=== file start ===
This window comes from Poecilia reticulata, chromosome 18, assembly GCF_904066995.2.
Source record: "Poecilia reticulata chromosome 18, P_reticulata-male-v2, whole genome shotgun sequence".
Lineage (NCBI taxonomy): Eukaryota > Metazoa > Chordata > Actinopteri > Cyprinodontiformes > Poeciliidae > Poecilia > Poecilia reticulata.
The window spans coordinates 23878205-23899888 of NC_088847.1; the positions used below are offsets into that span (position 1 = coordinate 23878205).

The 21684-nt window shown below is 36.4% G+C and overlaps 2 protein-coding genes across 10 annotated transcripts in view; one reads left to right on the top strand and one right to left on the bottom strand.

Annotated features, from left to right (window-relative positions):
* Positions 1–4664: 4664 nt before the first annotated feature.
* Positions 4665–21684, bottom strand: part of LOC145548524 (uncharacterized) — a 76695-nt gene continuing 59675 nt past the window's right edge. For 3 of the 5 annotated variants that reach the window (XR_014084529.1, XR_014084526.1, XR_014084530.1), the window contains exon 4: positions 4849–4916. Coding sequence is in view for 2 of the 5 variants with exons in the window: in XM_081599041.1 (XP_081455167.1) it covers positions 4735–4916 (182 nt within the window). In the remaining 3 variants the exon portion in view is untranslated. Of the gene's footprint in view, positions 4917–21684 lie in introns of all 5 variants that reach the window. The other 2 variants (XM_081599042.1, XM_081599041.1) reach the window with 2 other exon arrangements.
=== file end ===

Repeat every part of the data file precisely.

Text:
This window comes from Poecilia reticulata, chromosome 18, assembly GCF_904066995.2.
Source record: "Poecilia reticulata chromosome 18, P_reticulata-male-v2, whole genome shotgun sequence".
Lineage (NCBI taxonomy): Eukaryota > Metazoa > Chordata > Actinopteri > Cyprinodontiformes > Poeciliidae > Poecilia > Poecilia reticulata.
The window spans coordinates 23878205-23899888 of NC_088847.1; the positions used below are offsets into that span (position 1 = coordinate 23878205).

The 21684-nt window shown below is 36.4% G+C and overlaps 2 protein-coding genes across 10 annotated transcripts in view; one reads left to right on the top strand and one right to left on the bottom strand.

Annotated features, from left to right (window-relative positions):
* Positions 1–4664: 4664 nt before the first annotated feature.
* Positions 4665–21684, bottom strand: part of LOC145548524 (uncharacterized) — a 76695-nt gene continuing 59675 nt past the window's right edge. For 3 of the 5 annotated variants that reach the window (XR_014084529.1, XR_014084526.1, XR_014084530.1), the window contains exon 4: positions 4849–4916. Coding sequence is in view for 2 of the 5 variants with exons in the window: in XM_081599041.1 (XP_081455167.1) it covers positions 4735–4916 (182 nt within the window). In the remaining 3 variants the exon portion in view is untranslated. Of the gene's footprint in view, positions 4917–21684 lie in introns of all 5 variants that reach the window. The other 2 variants (XM_081599042.1, XM_081599041.1) reach the window with 2 other exon arrangements.